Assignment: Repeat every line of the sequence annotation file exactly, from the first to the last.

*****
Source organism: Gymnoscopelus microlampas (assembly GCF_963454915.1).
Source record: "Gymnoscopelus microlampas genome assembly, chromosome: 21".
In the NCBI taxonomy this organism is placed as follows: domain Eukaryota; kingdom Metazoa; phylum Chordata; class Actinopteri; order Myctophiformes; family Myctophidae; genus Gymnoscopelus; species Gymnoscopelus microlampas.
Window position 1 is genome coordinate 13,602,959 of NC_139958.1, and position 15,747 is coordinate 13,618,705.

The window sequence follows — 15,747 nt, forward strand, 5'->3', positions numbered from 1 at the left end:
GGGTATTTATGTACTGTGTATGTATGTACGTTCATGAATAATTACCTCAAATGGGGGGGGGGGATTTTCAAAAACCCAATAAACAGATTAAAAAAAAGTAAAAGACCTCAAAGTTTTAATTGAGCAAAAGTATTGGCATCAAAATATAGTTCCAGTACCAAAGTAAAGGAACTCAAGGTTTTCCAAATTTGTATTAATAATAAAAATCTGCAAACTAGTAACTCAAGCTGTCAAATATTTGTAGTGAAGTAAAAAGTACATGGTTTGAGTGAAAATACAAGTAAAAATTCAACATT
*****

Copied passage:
Source organism: Gymnoscopelus microlampas (assembly GCF_963454915.1).
Source record: "Gymnoscopelus microlampas genome assembly, chromosome: 21".
In the NCBI taxonomy this organism is placed as follows: domain Eukaryota; kingdom Metazoa; phylum Chordata; class Actinopteri; order Myctophiformes; family Myctophidae; genus Gymnoscopelus; species Gymnoscopelus microlampas.
Window position 1 is genome coordinate 13,602,959 of NC_139958.1, and position 15,747 is coordinate 13,618,705.

The window sequence follows — 15,747 nt, forward strand, 5'->3', positions numbered from 1 at the left end:
GGGTATTTATGTACTGTGTATGTATGTACGTTCATGAATAATTACCTCAAATGGGGGGGGGGGATTTTCAAAAACCCAATAAACAGATTAAAAAAAAGTAAAAGACCTCAAAGTTTTAATTGAGCAAAAGTATTGGCATCAAAATATAGTTCCAGTACCAAAGTAAAGGAACTCAAGGTTTTCCAAATTTGTATTAATAATAAAAATCTGCAAACTAGTAACTCAAGCTGTCAAATATTTGTAGTGAAGTAAAAAGTACATGGTTTGAGTGAAAATACAAGTAAAAATTCAACATT